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Scheduled Monument record MDR2229 - Lord's Seat round barrow, Edale

Type and Period (1)

  • (Late Neolithic to Early Bronze Age - 3000 BC to 1501 BC)

Protected Status/Designation

Full Description

SK 1123 8346: Lord's Seat, Round Barrow: Lord's Seat (NAT) Tumulus (NR). (1) Barrow, 'Lord's Seat', diameter 55 feet, height 7 feet. (2, 3) An earthen round barrow, without surface stone; flat topped, maximum height 2.0m. Published 1:2500 survey correct. (4) Lord's Seat round barrow. Scheduled No. 85. (5) Dimensions: L: 15.5m, B: 15.0m, H: 1.5m. This prominent bowl barrow is largely intact and is 1.2 - 1.5m high (from different directions). It has steep sides and a flat top, the latter now devoid of turf due to erosion by walkers. The slightly dished centre may suggest previous disturbance. The barrow side to the south has a flat platform which may also suggest disturbance. To the SW a small quarry cuts the barrow edge. (10) A conservation management plan for the Lord's Seat barrow was commissioned by the National Trust in 2015 as part of a Higher Level Stewardship agreement. The bowl barrow is a scheduled monument of national archaeological importance. Although no excavations within the barrow have been recorded, comparison with dated examples indicate that it is likely to be late Neolithic to early Bronze Age date, and may contain one or more burials, which could include inhumations and cremations. The lack of evidence for excavation suggests that it has a high potential for the survival of archaeological remains relating to burials. Barrows of this type are thought to be contemporary with the onset of sustained agriculture and more settled communities in the Peak District, and may have been constructed to establish ancestral claims to territory. The barrow is adjacent to a popular footpath along Rushup Edge and is frequently used by walkers as a viewing platform and rest stop. It survives in generally good condition, but is currently suffering from serious erosion on its top and sides, deriving from visitor pressure as well as from animal burrowing. Restoration of the turf on the barrow is urgent, to avoid ongoing damage to the mound and any remains it contains. (12)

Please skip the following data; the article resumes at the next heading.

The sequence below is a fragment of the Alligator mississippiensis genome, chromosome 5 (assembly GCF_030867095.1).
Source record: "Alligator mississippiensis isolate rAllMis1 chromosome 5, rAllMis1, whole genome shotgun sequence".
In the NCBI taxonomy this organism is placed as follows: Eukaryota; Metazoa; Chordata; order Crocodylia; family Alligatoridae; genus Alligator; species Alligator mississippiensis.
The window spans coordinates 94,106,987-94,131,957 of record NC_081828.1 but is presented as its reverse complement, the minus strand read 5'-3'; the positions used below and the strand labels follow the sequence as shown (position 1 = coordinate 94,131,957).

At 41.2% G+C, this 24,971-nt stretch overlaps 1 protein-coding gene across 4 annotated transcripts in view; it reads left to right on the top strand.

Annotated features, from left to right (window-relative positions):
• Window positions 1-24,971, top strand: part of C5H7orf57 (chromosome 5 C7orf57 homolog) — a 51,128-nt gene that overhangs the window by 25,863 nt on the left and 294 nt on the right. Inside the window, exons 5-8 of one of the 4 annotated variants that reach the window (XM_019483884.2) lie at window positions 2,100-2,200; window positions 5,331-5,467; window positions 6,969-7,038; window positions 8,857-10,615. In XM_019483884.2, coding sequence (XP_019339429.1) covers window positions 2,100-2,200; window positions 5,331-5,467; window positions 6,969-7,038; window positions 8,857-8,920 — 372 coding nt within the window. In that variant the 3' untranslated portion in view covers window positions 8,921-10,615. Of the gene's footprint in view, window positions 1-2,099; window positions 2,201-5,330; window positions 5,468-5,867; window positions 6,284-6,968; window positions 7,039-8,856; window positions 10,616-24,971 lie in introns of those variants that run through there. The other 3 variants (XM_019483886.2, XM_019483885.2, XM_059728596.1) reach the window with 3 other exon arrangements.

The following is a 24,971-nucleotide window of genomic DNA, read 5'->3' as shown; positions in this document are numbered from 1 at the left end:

Sources/Archives (12)

  • <1> Map: Ordnance Survey (OS). 1976. 1:10 000.
  • <2> Index: Preston, F L. 1956. Transcript Hunter Index. No.2, F/88.
  • <3> Bibliographic reference: Miller, A. Hunter Archaeological Society.
  • <4> Personal Observation: F1 FRH 15-SEP-65.
  • <5> Bibliographic reference: Department of the Environment. 1973.
  • <6> Index: OS. SK 18 SW 7.. SK 18 SW 7..
  • <7> Index: NDAT. 0815. 0815.
  • <8> Bibliographic reference: Bateman, T. 1848. Vestiges of the Antiquities of Derbyshire. p. 116.
  • <9> Bibliographic reference: Marsden, B. 1977. The Burial Mounds of Derbyshire. p. 32.
  • <10> Unpublished document: Barnatt, J. 1989. The Peak District Barrow Survey (updated 1994). Site 18:4.
  • <11> Photograph: Peak District National Park Authority (PDNPA). Slide Collection. 5001.1-2.
  • <12> Unpublished document: May, R (ArcHeritage). 2015. Lord's Seat Barrow, Edale, Derbyshire: Conservation Management Plan.



Grid reference Centred SK 1124 8346 (17m by 17m) (Centre)

Related Monuments/Buildings (0)

Related Events/Activities (2)

  • EDR4041
  • EDR1125

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External Links (0)

Record last edited

May 5 2020 1:54PM

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